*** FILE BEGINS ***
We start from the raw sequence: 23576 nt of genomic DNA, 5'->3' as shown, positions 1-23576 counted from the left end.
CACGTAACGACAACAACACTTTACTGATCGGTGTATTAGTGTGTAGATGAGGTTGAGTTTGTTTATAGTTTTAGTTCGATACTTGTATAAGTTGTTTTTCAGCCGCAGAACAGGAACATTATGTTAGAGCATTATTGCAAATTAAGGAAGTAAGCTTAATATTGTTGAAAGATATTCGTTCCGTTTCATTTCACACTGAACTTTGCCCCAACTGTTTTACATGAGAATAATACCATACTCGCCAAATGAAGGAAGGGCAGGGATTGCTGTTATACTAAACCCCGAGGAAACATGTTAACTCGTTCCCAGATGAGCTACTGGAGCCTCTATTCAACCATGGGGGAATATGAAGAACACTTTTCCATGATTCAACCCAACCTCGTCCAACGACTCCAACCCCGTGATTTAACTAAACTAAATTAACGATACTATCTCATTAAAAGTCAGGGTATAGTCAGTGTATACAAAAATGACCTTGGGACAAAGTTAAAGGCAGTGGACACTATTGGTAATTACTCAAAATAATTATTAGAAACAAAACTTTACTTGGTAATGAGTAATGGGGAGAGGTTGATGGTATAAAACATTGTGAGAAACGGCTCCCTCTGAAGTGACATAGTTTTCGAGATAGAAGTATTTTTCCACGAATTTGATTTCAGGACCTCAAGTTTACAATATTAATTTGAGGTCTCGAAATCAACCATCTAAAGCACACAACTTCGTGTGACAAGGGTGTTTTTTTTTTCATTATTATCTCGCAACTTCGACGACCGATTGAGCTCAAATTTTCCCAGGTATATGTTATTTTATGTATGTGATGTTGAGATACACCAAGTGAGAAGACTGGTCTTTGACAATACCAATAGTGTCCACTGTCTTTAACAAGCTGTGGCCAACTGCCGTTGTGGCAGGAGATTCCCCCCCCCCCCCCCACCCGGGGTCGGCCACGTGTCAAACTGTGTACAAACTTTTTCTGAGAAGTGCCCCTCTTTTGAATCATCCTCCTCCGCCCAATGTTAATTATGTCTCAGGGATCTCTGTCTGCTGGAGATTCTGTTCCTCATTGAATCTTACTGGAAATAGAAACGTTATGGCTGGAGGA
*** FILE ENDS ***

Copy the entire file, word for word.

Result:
We start from the raw sequence: 23576 nt of genomic DNA, 5'->3' as shown, positions 1-23576 counted from the left end.
CACGTAACGACAACAACACTTTACTGATCGGTGTATTAGTGTGTAGATGAGGTTGAGTTTGTTTATAGTTTTAGTTCGATACTTGTATAAGTTGTTTTTCAGCCGCAGAACAGGAACATTATGTTAGAGCATTATTGCAAATTAAGGAAGTAAGCTTAATATTGTTGAAAGATATTCGTTCCGTTTCATTTCACACTGAACTTTGCCCCAACTGTTTTACATGAGAATAATACCATACTCGCCAAATGAAGGAAGGGCAGGGATTGCTGTTATACTAAACCCCGAGGAAACATGTTAACTCGTTCCCAGATGAGCTACTGGAGCCTCTATTCAACCATGGGGGAATATGAAGAACACTTTTCCATGATTCAACCCAACCTCGTCCAACGACTCCAACCCCGTGATTTAACTAAACTAAATTAACGATACTATCTCATTAAAAGTCAGGGTATAGTCAGTGTATACAAAAATGACCTTGGGACAAAGTTAAAGGCAGTGGACACTATTGGTAATTACTCAAAATAATTATTAGAAACAAAACTTTACTTGGTAATGAGTAATGGGGAGAGGTTGATGGTATAAAACATTGTGAGAAACGGCTCCCTCTGAAGTGACATAGTTTTCGAGATAGAAGTATTTTTCCACGAATTTGATTTCAGGACCTCAAGTTTACAATATTAATTTGAGGTCTCGAAATCAACCATCTAAAGCACACAACTTCGTGTGACAAGGGTGTTTTTTTTTTCATTATTATCTCGCAACTTCGACGACCGATTGAGCTCAAATTTTCCCAGGTATATGTTATTTTATGTATGTGATGTTGAGATACACCAAGTGAGAAGACTGGTCTTTGACAATACCAATAGTGTCCACTGTCTTTAACAAGCTGTGGCCAACTGCCGTTGTGGCAGGAGATTCCCCCCCCCCCCCCCACCCGGGGTCGGCCACGTGTCAAACTGTGTACAAACTTTTTCTGAGAAGTGCCCCTCTTTTGAATCATCCTCCTCCGCCCAATGTTAATTATGTCTCAGGGATCTCTGTCTGCTGGAGATTCTGTTCCTCATTGAATCTTACTGGAAATAGAAACGTTATGGCTGGAGGA